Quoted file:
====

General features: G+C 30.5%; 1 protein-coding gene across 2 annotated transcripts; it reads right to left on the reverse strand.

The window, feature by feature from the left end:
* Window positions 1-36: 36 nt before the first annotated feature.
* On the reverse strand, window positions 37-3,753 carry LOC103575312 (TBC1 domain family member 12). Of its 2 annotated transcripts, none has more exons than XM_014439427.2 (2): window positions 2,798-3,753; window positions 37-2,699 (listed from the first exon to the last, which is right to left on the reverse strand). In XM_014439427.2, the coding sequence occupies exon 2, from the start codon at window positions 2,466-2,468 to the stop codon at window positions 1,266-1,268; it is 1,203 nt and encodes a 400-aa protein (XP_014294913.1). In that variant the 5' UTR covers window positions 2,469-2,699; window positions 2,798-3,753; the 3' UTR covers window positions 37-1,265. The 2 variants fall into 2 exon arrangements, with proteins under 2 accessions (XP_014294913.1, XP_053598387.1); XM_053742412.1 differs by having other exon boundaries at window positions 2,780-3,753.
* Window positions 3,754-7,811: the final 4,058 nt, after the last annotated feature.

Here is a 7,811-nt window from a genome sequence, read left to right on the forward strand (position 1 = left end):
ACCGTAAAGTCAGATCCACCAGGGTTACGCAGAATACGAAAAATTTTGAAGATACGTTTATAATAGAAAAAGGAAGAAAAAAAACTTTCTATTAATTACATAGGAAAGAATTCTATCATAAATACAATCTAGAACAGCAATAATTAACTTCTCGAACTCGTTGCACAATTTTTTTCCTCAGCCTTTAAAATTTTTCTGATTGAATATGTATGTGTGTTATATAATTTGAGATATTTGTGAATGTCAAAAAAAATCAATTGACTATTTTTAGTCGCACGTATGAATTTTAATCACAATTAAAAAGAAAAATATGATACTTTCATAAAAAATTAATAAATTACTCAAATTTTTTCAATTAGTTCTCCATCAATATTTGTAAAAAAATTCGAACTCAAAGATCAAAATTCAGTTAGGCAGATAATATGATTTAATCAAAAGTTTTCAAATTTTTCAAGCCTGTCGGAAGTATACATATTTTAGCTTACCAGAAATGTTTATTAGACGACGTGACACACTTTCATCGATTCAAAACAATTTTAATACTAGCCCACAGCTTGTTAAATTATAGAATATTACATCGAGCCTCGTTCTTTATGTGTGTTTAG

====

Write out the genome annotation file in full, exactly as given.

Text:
General features: G+C 30.5%; 1 protein-coding gene across 2 annotated transcripts; it reads right to left on the reverse strand.

The window, feature by feature from the left end:
* Window positions 1-36: 36 nt before the first annotated feature.
* On the reverse strand, window positions 37-3,753 carry LOC103575312 (TBC1 domain family member 12). Of its 2 annotated transcripts, none has more exons than XM_014439427.2 (2): window positions 2,798-3,753; window positions 37-2,699 (listed from the first exon to the last, which is right to left on the reverse strand). In XM_014439427.2, the coding sequence occupies exon 2, from the start codon at window positions 2,466-2,468 to the stop codon at window positions 1,266-1,268; it is 1,203 nt and encodes a 400-aa protein (XP_014294913.1). In that variant the 5' UTR covers window positions 2,469-2,699; window positions 2,798-3,753; the 3' UTR covers window positions 37-1,265. The 2 variants fall into 2 exon arrangements, with proteins under 2 accessions (XP_014294913.1, XP_053598387.1); XM_053742412.1 differs by having other exon boundaries at window positions 2,780-3,753.
* Window positions 3,754-7,811: the final 4,058 nt, after the last annotated feature.

Here is a 7,811-nt window from a genome sequence, read left to right on the forward strand (position 1 = left end):
ACCGTAAAGTCAGATCCACCAGGGTTACGCAGAATACGAAAAATTTTGAAGATACGTTTATAATAGAAAAAGGAAGAAAAAAAACTTTCTATTAATTACATAGGAAAGAATTCTATCATAAATACAATCTAGAACAGCAATAATTAACTTCTCGAACTCGTTGCACAATTTTTTTCCTCAGCCTTTAAAATTTTTCTGATTGAATATGTATGTGTGTTATATAATTTGAGATATTTGTGAATGTCAAAAAAAATCAATTGACTATTTTTAGTCGCACGTATGAATTTTAATCACAATTAAAAAGAAAAATATGATACTTTCATAAAAAATTAATAAATTACTCAAATTTTTTCAATTAGTTCTCCATCAATATTTGTAAAAAAATTCGAACTCAAAGATCAAAATTCAGTTAGGCAGATAATATGATTTAATCAAAAGTTTTCAAATTTTTCAAGCCTGTCGGAAGTATACATATTTTAGCTTACCAGAAATGTTTATTAGACGACGTGACACACTTTCATCGATTCAAAACAATTTTAATACTAGCCCACAGCTTGTTAAATTATAGAATATTACATCGAGCCTCGTTCTTTATGTGTGTTTAG